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Hoffmann, R. A wiki for the life sciences where authorship matters. Nature Genetics (2008)
 
 
 
 
 

Prevalence of autoantibodies to ribosomal P proteins in juvenile-onset systemic lupus erythematosus compared with the adult disease.

OBJECTIVE: To determine the prevalence of anti-ribosomal P (anti-P) proteins in several groups of patients with juvenile-onset systemic lupus erythematosus ( SLE) in comparison with the prevalence in adult SLE. METHODS: Serum samples were pooled together from 3 cohorts of patients with juvenile-onset SLE in 3 different medical centers and from a miscellaneous group of juvenile-onset SLE patients whose samples were sent by regional physicians. Sera were studied for the presence of anti-P using 2 assays: Western blot with ribosomes as antigen, and an enzyme-linked immunosorbent assay with the COOH-terminal 22 amino acids of the ribosomal P protein in a multiantigenic peptide format as antigen. Sera found positive by both tests were considered positive for anti-P antibodies. Findings from similar studies involving a large cohort of patients with adult-onset SLE from Oklahoma City were used for comparison. RESULTS: The prevalence of anti-P antibodies in the pooled sample of juvenile-onset SLE sera was 45 of 108, or 42%, while in the adult cohort from Oklahoma City, 20 of 260, or 7.7%, were positive for anti-P (odds ratio [OR] 9.6, P < 10(-8) by Fisher's exact test). In addition, it was shown that 12 of 13 patients with both anti-P and anti-double-stranded DNA (anti-dsDNA) in the juvenile SLE cohort had nephritis, while only 8 of 22 patients without both antibodies were nephritic (OR 21.0, P < 10(-8)). It was also shown that in 9 illustrative cases, the levels of anti-P and anti-dsDNA antibodies usually varied together and in concordance with the clinical activity as measured by the SLE Disease Activity Index (SLEDAI). Finally, anti-P-positive and anti-P-negative patients had a similar prevalence of anti-dsDNA, anti-Ro/SSA, and anti-La/SSB antibodies, but patients with anti-P had a higher prevalence of anti-U1 RNP and anti-Sm (P = 0.041 and P = 0.0385, respectively, by Fisher's exact test). CONCLUSION: Antibodies to ribosomal P protein are more prevalent in juvenile-onset SLE than in adult-onset SLE. Levels of antibodies to ribosomal P protein vary with the clinical disease activity as measured by the SLEDAI, often in concordance with the levels of anti-dsDNA. The presence of both anti-P and anti-dsDNA antibodies was powerfully associated with nephritis in the cohort of patients for whom comprehensive clinical and serologic data were available.[1]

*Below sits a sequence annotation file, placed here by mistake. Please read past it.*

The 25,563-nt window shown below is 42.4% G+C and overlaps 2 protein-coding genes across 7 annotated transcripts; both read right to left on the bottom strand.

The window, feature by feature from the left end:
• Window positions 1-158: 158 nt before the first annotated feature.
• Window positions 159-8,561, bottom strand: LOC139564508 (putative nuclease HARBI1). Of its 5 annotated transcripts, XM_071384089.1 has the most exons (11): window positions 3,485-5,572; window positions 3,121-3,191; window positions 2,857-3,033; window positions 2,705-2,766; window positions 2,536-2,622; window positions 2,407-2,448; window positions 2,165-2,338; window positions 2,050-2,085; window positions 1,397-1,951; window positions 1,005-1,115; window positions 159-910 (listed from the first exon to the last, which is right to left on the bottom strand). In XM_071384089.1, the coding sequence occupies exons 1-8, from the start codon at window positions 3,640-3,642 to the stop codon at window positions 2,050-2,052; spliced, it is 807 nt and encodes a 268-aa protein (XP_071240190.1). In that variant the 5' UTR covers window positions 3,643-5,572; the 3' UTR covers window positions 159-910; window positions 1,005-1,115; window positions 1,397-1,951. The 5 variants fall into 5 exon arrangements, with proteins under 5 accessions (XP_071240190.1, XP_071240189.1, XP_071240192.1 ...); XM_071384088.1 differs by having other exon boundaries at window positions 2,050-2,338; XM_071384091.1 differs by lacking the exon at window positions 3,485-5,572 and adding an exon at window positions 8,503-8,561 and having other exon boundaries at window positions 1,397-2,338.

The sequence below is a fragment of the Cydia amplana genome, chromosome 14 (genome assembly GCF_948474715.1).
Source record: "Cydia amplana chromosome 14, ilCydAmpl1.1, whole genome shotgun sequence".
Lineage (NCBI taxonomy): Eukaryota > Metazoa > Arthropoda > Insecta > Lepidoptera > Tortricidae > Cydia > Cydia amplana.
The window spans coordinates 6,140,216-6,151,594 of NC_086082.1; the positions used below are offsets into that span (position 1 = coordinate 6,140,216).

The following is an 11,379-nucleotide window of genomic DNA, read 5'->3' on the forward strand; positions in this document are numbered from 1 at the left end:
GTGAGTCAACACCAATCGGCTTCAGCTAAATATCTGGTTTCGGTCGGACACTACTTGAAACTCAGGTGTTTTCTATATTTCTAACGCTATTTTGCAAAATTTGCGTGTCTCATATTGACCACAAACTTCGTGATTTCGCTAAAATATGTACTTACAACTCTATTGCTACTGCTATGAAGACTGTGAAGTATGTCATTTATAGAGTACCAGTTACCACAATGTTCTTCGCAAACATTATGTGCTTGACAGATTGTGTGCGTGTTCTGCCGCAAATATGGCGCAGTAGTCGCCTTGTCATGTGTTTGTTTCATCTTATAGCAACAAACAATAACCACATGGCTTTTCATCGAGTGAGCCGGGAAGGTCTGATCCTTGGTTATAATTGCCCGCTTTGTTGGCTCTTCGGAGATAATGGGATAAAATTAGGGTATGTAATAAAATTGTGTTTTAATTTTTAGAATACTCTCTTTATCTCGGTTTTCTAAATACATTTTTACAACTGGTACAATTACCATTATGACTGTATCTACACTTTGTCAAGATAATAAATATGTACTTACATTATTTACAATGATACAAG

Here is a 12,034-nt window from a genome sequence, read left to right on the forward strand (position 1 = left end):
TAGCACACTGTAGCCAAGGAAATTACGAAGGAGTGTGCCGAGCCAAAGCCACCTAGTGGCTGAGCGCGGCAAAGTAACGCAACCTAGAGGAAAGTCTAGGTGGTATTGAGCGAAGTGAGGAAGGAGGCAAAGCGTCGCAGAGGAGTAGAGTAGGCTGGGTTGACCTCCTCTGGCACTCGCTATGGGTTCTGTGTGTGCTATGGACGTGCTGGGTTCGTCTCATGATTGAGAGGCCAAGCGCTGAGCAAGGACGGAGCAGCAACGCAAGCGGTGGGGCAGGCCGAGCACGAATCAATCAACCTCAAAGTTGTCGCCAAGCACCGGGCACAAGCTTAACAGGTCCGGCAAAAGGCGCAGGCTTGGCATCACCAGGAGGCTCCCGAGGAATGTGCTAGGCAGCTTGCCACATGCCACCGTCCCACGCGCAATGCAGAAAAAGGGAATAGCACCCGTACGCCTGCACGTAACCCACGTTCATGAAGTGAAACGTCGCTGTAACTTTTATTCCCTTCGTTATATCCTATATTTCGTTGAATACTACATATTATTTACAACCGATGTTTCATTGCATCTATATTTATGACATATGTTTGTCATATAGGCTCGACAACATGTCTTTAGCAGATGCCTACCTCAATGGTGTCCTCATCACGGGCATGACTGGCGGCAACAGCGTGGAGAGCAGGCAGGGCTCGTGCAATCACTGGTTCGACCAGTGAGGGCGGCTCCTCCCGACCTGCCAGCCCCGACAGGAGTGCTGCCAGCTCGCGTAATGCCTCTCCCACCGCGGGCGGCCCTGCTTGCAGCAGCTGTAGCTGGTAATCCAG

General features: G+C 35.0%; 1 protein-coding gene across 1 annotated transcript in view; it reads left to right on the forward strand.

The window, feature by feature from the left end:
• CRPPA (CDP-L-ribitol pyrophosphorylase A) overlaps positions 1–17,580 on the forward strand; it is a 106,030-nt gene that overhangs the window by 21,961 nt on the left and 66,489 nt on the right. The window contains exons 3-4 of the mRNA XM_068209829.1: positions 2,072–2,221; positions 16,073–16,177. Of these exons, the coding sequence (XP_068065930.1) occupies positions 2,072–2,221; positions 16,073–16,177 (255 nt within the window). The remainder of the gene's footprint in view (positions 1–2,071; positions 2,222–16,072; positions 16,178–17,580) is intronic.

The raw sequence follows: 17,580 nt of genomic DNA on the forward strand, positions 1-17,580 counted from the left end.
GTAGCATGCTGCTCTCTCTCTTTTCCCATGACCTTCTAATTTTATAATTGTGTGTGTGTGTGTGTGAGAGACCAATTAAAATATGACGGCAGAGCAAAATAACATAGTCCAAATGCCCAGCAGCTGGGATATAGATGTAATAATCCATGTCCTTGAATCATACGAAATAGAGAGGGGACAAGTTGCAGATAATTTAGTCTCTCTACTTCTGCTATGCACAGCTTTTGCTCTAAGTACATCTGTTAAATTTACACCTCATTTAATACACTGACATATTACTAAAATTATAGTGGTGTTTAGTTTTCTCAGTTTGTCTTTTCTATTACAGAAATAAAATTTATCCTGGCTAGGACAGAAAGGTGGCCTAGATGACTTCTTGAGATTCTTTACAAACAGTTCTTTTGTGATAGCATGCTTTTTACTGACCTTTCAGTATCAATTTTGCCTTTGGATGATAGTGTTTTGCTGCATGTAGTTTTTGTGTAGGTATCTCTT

References

  1. Prevalence of autoantibodies to ribosomal P proteins in juvenile-onset systemic lupus erythematosus compared with the adult disease. Reichlin, M., Broyles, T.F., Hubscher, O., James, J., Lehman, T.A., Palermo, R., Stafford, H.A., Taylor-Albert, E., Wolfson-Reichlin, M. Arthritis Rheum. (1999) [Pubmed]
 
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